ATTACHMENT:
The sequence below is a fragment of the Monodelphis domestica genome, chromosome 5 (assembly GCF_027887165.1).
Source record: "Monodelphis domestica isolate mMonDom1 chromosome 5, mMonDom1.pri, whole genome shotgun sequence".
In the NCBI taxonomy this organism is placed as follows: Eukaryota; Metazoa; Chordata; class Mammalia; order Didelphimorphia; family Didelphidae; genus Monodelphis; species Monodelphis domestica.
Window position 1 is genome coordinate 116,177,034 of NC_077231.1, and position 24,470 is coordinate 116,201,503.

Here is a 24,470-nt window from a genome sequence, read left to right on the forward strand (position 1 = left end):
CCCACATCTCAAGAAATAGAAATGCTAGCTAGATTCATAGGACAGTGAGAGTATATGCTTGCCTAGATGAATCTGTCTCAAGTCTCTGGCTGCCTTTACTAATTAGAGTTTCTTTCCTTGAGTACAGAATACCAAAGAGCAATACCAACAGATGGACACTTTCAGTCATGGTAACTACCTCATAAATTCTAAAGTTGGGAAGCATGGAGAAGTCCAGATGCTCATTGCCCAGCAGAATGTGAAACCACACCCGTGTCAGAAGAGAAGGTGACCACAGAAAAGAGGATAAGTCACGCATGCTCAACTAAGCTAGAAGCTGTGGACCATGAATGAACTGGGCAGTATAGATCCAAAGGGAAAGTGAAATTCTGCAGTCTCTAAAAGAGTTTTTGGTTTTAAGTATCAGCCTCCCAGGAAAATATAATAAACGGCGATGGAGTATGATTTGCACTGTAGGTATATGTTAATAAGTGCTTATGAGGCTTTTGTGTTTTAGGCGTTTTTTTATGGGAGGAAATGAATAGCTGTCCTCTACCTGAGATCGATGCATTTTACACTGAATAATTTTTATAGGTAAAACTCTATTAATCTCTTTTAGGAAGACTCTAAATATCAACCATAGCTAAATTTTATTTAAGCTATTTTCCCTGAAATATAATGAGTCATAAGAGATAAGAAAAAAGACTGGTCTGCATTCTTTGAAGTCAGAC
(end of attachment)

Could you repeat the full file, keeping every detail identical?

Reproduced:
The sequence below is a fragment of the Monodelphis domestica genome, chromosome 5 (assembly GCF_027887165.1).
Source record: "Monodelphis domestica isolate mMonDom1 chromosome 5, mMonDom1.pri, whole genome shotgun sequence".
In the NCBI taxonomy this organism is placed as follows: Eukaryota; Metazoa; Chordata; class Mammalia; order Didelphimorphia; family Didelphidae; genus Monodelphis; species Monodelphis domestica.
Window position 1 is genome coordinate 116,177,034 of NC_077231.1, and position 24,470 is coordinate 116,201,503.

Here is a 24,470-nt window from a genome sequence, read left to right on the forward strand (position 1 = left end):
CCCACATCTCAAGAAATAGAAATGCTAGCTAGATTCATAGGACAGTGAGAGTATATGCTTGCCTAGATGAATCTGTCTCAAGTCTCTGGCTGCCTTTACTAATTAGAGTTTCTTTCCTTGAGTACAGAATACCAAAGAGCAATACCAACAGATGGACACTTTCAGTCATGGTAACTACCTCATAAATTCTAAAGTTGGGAAGCATGGAGAAGTCCAGATGCTCATTGCCCAGCAGAATGTGAAACCACACCCGTGTCAGAAGAGAAGGTGACCACAGAAAAGAGGATAAGTCACGCATGCTCAACTAAGCTAGAAGCTGTGGACCATGAATGAACTGGGCAGTATAGATCCAAAGGGAAAGTGAAATTCTGCAGTCTCTAAAAGAGTTTTTGGTTTTAAGTATCAGCCTCCCAGGAAAATATAATAAACGGCGATGGAGTATGATTTGCACTGTAGGTATATGTTAATAAGTGCTTATGAGGCTTTTGTGTTTTAGGCGTTTTTTTATGGGAGGAAATGAATAGCTGTCCTCTACCTGAGATCGATGCATTTTACACTGAATAATTTTTATAGGTAAAACTCTATTAATCTCTTTTAGGAAGACTCTAAATATCAACCATAGCTAAATTTTATTTAAGCTATTTTCCCTGAAATATAATGAGTCATAAGAGATAAGAAAAAAGACTGGTCTGCATTCTTTGAAGTCAGAC